Predictably, the United States almost immediately began chanting the “here come the Russians” mantra to advance its atomic ambitions, although this time, there was substance to the claim. Times science writer Gladwin Hill wrote in April 1960, “The United States is moving slowly into a sort of hare-and-tortoise race with the Soviet Union in the field of massive underground explosions for engineering purposes.” The article continued, “Plowshare scientists, whose headquarters are at the commission’s laboratory in Livermore, California, are certain that Soviet knowledge has forged far ahead of American knowledge in this realm.” Hill quoted the AEC’s Gerald Johnson calling for the Soviets to reveal their data on atomic excavations. Johnson claimed that if they would release their data, “The Plowshare excavation program could be advanced by at least two years.”

As Paul Josephson describes in Red Atom, the Soviets had a head start on “peaceful nuclear explosives,” or PNEs, the jargon used during international negotiations to describe blowing up the landscape with nuclear bombs. By 1958, the Soviet Union had used nuclear explosions to dig diversion canals and clear forest.

Teller feared that the Soviets would exploit their lead in atomic landscaping in the race to win the hearts and minds of uncommitted nations. He wrote in a 1962 book, “The time may be near when the Russians will announce that they stand ready to help their friends with gigantic nuclear projects. The consequences of such aid would be an economic penetration a hundred times more extensive than those following the Soviet offer to help Egypt construct the Aswan dam.” He also saw the competition between the United States and the Soviet Union as a propaganda war, with the Soviets demonstrating that they “certainly must be ahead of the United States in military applications. As a propaganda weapon, [the Soviet PNE program] could finish the work begun with the launching of Sputnik.”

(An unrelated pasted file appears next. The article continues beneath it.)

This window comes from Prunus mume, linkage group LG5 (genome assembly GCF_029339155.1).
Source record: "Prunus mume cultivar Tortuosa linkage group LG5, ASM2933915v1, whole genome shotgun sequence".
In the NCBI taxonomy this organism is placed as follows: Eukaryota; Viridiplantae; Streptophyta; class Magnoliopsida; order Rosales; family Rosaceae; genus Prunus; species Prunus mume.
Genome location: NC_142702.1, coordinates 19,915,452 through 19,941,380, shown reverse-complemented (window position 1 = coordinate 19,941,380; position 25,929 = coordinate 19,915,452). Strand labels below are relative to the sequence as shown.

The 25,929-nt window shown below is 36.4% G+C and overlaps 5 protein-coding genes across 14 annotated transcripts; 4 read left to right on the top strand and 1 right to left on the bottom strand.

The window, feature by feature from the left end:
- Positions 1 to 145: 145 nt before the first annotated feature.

The AEC and Teller were back in Alaska in March 1960 for a press event to further tout Chariot, including the quip about moving mountains. At this press conference, the AEC unintentionally revealed that the agency had already prejudged the likely environmental consequences of the Chariot blasts. The Times reported that the AEC “said its committee on environmental studies for the project had set March or April as the preferred time of year for the detonation of blasts creating the new harbor.” At this point, the AEC had made no ground-based environmental reviews in Alaska. The agency seemed oblivious to the fact that the area harbored a significant Eskimo population. Possibly, the agency didn’t believe the project would harm humans, so the presence of a native population was irrelevant to the AEC project planners.